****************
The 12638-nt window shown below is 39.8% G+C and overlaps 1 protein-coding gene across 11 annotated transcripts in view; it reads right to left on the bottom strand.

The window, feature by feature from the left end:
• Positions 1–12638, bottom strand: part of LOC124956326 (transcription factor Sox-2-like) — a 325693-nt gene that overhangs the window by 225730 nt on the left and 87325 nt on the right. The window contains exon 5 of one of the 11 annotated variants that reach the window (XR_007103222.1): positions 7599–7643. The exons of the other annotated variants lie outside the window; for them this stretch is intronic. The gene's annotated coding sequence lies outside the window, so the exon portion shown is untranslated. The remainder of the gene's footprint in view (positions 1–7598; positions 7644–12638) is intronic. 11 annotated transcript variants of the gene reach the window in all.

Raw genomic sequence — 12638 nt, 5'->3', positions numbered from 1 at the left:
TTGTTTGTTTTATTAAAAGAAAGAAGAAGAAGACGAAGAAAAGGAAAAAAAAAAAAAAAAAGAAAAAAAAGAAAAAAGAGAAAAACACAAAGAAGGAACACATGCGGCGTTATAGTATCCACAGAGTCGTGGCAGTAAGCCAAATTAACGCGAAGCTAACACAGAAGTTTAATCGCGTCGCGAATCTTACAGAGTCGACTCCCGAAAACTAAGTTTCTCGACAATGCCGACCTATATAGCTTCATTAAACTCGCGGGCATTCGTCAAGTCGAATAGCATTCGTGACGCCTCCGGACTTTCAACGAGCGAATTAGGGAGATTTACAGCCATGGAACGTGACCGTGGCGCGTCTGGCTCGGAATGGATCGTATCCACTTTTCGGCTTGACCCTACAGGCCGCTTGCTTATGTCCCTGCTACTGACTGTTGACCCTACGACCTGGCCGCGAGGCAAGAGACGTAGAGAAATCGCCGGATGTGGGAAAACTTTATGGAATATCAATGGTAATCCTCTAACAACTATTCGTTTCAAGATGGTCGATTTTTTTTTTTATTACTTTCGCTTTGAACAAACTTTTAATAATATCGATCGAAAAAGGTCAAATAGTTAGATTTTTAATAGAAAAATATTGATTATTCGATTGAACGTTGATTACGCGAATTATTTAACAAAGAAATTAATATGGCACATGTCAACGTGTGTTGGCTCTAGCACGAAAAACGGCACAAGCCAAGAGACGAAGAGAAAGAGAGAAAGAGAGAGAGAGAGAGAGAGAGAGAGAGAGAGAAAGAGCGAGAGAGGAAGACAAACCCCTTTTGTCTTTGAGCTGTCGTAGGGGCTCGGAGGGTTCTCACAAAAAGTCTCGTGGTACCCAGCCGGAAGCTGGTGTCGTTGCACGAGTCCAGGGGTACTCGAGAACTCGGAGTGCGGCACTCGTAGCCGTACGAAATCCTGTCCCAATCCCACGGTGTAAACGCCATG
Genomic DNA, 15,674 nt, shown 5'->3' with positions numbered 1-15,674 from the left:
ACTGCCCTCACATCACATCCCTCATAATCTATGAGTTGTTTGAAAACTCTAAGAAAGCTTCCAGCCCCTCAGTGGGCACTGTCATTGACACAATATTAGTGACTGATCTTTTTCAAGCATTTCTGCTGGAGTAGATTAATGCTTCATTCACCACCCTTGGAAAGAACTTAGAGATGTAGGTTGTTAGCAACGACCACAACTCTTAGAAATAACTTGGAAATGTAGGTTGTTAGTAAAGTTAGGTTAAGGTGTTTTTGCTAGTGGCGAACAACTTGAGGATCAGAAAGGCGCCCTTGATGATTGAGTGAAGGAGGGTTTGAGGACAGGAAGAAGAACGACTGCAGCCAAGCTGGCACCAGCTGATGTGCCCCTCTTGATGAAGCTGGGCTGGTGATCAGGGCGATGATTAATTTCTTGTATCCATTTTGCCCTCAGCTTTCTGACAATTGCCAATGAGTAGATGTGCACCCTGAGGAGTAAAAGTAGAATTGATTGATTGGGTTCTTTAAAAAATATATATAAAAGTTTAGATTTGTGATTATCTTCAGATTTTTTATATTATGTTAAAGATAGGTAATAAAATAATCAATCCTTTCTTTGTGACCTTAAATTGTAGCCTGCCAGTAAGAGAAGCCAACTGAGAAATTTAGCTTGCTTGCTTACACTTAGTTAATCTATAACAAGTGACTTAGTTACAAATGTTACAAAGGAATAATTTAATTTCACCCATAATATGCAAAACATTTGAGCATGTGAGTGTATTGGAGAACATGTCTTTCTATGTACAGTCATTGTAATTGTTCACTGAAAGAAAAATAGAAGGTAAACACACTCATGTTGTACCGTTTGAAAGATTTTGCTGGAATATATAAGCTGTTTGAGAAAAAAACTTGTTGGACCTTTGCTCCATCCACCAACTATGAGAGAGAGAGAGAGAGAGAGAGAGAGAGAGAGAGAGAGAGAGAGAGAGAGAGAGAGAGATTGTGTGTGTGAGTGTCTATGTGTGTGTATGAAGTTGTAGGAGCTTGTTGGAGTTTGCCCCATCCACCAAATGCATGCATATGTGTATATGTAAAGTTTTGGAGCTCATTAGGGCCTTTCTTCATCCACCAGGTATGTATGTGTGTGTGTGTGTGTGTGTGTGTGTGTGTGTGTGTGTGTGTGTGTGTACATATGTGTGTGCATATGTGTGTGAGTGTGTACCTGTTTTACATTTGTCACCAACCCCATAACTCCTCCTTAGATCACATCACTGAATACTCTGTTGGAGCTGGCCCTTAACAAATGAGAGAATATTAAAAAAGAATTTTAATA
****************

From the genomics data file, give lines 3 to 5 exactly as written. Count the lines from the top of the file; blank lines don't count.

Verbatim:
• Positions 1–12638, bottom strand: part of LOC124956326 (transcription factor Sox-2-like) — a 325693-nt gene that overhangs the window by 225730 nt on the left and 87325 nt on the right. The window contains exon 5 of one of the 11 annotated variants that reach the window (XR_007103222.1): positions 7599–7643. The exons of the other annotated variants lie outside the window; for them this stretch is intronic. The gene's annotated coding sequence lies outside the window, so the exon portion shown is untranslated. The remainder of the gene's footprint in view (positions 1–7598; positions 7644–12638) is intronic. 11 annotated transcript variants of the gene reach the window in all.

Raw genomic sequence — 12638 nt, 5'->3', positions numbered from 1 at the left:
TTGTTTGTTTTATTAAAAGAAAGAAGAAGAAGACGAAGAAAAGGAAAAAAAAAAAAAAAAAGAAAAAAAAGAAAAAAGAGAAAAACACAAAGAAGGAACACATGCGGCGTTATAGTATCCACAGAGTCGTGGCAGTAAGCCAAATTAACGCGAAGCTAACACAGAAGTTTAATCGCGTCGCGAATCTTACAGAGTCGACTCCCGAAAACTAAGTTTCTCGACAATGCCGACCTATATAGCTTCATTAAACTCGCGGGCATTCGTCAAGTCGAATAGCATTCGTGACGCCTCCGGACTTTCAACGAGCGAATTAGGGAGATTTACAGCCATGGAACGTGACCGTGGCGCGTCTGGCTCGGAATGGATCGTATCCACTTTTCGGCTTGACCCTACAGGCCGCTTGCTTATGTCCCTGCTACTGACTGTTGACCCTACGACCTGGCCGCGAGGCAAGAGACGTAGAGAAATCGCCGGATGTGGGAAAACTTTATGGAATATCAATGGTAATCCTCTAACAACTATTCGTTTCAAGATGGTCGATTTTTTTTTTTATTACTTTCGCTTTGAACAAACTTTTAATAATATCGATCGAAAAAGGTCAAATAGTTAGATTTTTAATAGAAAAATATTGATTATTCGATTGAACGTTGATTACGCGAATTATTTAACAAAGAAATTAATATGGCACATGTCAACGTGTGTTGGCTCTAGCACGAAAAACGGCACAAGCCAAGAGACGAAGAGAAAGAGAGAAAGAGAGAGAGAGAGAGAGAGAGAGAGAGAGAGAAAGAGCGAGAGAGGAAGACAAACCCCTTTTGTCTTTGAGCTGTCGTAGGGGCTCGGAGGGTTCTCACAAAAAGTCTCGTGGTACCCAGCCGGAAGCTGGTGTCGTTGCACGAGTCCAGGGGTACTCGAGAACTCGGAGTGCGGCACTCGTAGCCGTACGAAATCCTGTCCCAATCCCACGGTGTAAACGCCATG